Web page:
National nurse’s day and week simultaneously mark the life and times of the matriarch and founder of modern nursing, Florence Nightingale. Born on the 12th day of May, 1820, Florence Nightingale went ahead to carve a niche where there wasn’t one before.

Revolutionizing care of the sick and wounded, first during the Crimean war and then with her establishment of the nursing school at St. Thomas hospital in London. The journey towards actualizing and cementing the worldwide yearly celebration of nurses has been a long and tortuous one but however, tremendous progress has been seen.


The first step towards the establishment of world nurse’s day and week began in 1953 when Dorothy Sutherland who worked the United States department of health, education and welfare broached the issue with the then president Dwight Eisenhower.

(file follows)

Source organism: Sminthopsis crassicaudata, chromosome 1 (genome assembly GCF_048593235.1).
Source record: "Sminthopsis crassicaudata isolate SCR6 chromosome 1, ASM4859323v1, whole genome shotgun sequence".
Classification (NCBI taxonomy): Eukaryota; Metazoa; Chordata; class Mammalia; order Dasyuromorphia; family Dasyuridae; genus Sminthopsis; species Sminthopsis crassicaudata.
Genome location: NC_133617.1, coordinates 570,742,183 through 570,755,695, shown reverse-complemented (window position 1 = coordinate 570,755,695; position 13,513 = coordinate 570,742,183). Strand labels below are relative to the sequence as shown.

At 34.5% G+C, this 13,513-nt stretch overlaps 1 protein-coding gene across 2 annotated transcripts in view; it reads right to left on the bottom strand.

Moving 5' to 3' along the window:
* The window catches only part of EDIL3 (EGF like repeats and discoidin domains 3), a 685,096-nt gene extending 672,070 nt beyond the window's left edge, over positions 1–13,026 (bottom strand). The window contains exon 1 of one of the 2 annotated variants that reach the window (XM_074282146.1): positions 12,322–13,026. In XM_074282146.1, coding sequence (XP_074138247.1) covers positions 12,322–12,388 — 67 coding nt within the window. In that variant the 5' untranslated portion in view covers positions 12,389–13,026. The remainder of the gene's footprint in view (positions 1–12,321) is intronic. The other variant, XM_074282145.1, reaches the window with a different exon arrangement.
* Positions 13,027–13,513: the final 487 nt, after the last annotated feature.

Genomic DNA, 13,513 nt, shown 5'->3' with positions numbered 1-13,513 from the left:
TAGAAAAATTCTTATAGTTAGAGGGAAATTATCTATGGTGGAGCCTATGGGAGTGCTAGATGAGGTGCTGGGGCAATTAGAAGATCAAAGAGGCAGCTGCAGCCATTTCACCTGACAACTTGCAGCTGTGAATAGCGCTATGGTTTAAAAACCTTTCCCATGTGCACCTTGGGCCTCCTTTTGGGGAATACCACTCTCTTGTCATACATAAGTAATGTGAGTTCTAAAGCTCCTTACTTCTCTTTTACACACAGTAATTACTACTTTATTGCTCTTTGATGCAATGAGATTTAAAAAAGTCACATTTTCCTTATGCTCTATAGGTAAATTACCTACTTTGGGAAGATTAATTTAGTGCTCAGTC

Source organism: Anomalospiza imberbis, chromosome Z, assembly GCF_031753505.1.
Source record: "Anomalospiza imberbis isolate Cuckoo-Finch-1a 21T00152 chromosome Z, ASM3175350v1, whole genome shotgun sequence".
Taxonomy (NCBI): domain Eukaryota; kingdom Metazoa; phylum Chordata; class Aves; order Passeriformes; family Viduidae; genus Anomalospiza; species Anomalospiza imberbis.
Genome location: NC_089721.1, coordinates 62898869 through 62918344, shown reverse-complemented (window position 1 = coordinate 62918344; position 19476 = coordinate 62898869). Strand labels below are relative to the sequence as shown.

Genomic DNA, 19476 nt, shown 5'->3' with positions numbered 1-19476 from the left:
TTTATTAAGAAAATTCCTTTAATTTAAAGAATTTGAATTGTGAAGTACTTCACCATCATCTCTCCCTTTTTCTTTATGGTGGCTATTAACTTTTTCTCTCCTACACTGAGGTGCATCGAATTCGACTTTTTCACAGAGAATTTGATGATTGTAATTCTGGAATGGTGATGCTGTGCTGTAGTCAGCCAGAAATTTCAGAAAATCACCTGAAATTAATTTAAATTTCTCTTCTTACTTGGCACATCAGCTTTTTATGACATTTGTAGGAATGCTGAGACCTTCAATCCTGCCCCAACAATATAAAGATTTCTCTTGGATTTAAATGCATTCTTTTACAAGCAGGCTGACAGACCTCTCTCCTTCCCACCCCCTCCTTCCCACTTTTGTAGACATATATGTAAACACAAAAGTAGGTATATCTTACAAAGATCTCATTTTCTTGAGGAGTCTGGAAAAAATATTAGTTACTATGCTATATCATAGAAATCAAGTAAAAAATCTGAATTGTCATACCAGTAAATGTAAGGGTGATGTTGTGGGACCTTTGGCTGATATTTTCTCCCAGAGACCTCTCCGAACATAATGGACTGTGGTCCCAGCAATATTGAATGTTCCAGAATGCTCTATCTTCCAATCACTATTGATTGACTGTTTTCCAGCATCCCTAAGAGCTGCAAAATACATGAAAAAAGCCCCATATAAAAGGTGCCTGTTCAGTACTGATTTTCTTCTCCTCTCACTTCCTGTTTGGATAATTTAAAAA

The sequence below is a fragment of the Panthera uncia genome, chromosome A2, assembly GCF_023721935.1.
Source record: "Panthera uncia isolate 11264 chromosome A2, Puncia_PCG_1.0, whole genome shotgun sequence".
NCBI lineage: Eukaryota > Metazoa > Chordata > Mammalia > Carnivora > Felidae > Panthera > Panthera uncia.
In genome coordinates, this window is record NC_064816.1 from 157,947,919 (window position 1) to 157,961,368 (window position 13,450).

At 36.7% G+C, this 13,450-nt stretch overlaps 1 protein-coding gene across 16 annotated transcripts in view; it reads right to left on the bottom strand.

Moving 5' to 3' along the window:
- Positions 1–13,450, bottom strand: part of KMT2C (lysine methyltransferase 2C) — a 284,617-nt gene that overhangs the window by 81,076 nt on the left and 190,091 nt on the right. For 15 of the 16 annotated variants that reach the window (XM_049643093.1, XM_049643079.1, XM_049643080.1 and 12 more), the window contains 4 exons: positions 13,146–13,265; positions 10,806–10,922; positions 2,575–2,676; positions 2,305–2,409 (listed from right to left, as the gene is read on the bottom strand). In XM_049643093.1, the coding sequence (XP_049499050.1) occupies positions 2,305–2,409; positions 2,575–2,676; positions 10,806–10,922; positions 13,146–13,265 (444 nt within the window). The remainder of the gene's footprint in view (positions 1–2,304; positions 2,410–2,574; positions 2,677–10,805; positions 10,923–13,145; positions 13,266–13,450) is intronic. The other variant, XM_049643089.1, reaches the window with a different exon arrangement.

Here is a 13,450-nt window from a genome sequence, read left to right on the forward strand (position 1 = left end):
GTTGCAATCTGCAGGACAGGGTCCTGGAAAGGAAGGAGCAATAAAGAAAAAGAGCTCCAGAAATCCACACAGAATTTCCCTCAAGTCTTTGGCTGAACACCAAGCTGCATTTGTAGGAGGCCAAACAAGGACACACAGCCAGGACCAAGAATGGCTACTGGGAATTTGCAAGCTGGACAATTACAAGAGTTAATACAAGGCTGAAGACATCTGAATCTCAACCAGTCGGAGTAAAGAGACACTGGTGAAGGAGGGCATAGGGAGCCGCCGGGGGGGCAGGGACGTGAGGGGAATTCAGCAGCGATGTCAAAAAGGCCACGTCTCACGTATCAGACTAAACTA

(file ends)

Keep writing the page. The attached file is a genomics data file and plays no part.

Sadly, the president wouldn’t see to it that a day for commemoration would be established. By the following year, which coincidentally was the centenary commemoration of Florence Nightingale’s feat at the Crimean war, October 11-16 was for the first time, set aside to celebrate nurses.

However, an attempt to make this event a permanent thing didn’t succeed. By 1972, the house of representatives brought forward a resolution for a national nurse’s day and yet again, the president didn’t see to it. In January of 1974, the international council of nurses took the bold step to declare that May 12 would be known henceforth as the international Nurse’s day.